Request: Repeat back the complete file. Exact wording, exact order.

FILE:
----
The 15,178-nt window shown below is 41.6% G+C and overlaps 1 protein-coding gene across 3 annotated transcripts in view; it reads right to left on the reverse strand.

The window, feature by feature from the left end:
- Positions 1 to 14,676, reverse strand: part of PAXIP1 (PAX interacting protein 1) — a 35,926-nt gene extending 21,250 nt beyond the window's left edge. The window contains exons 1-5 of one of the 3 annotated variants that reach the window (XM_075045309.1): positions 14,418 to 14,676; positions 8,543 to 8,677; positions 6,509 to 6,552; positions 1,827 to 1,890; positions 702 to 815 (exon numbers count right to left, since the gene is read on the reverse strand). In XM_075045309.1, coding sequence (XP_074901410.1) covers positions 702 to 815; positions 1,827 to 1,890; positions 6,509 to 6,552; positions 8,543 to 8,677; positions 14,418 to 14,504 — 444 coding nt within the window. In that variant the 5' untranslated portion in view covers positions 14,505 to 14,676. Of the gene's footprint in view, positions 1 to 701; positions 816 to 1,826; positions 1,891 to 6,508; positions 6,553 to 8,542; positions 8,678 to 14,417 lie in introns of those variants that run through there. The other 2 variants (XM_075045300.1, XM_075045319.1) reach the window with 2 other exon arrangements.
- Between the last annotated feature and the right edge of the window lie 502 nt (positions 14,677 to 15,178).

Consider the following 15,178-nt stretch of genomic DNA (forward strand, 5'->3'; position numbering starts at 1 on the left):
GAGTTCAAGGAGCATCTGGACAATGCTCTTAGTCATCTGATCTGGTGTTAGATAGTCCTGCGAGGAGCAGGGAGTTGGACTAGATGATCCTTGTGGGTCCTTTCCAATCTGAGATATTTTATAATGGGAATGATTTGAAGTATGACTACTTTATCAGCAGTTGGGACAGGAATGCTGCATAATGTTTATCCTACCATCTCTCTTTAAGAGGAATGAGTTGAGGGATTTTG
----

The 15,178-nt window shown below is 41.6% G+C and overlaps 1 protein-coding gene across 3 annotated transcripts in view; it reads right to left on the reverse strand.

The window, feature by feature from the left end:
- Positions 1 to 14,676, reverse strand: part of PAXIP1 (PAX interacting protein 1) — a 35,926-nt gene extending 21,250 nt beyond the window's left edge. The window contains exons 1-5 of one of the 3 annotated variants that reach the window (XM_075045309.1): positions 14,418 to 14,676; positions 8,543 to 8,677; positions 6,509 to 6,552; positions 1,827 to 1,890; positions 702 to 815 (exon numbers count right to left, since the gene is read on the reverse strand). In XM_075045309.1, coding sequence (XP_074901410.1) covers positions 702 to 815; positions 1,827 to 1,890; positions 6,509 to 6,552; positions 8,543 to 8,677; positions 14,418 to 14,504 — 444 coding nt within the window. In that variant the 5' untranslated portion in view covers positions 14,505 to 14,676. Of the gene's footprint in view, positions 1 to 701; positions 816 to 1,826; positions 1,891 to 6,508; positions 6,553 to 8,542; positions 8,678 to 14,417 lie in introns of those variants that run through there. The other 2 variants (XM_075045300.1, XM_075045319.1) reach the window with 2 other exon arrangements.
- Between the last annotated feature and the right edge of the window lie 502 nt (positions 14,677 to 15,178).

Consider the following 15,178-nt stretch of genomic DNA (forward strand, 5'->3'; position numbering starts at 1 on the left):
GAGTTCAAGGAGCATCTGGACAATGCTCTTAGTCATCTGATCTGGTGTTAGATAGTCCTGCGAGGAGCAGGGAGTTGGACTAGATGATCCTTGTGGGTCCTTTCCAATCTGAGATATTTTATAATGGGAATGATTTGAAGTATGACTACTTTATCAGCAGTTGGGACAGGAATGCTGCATAATGTTTATCCTACCATCTCTCTTTAAGAGGAATGAGTTGAGGGATTTTG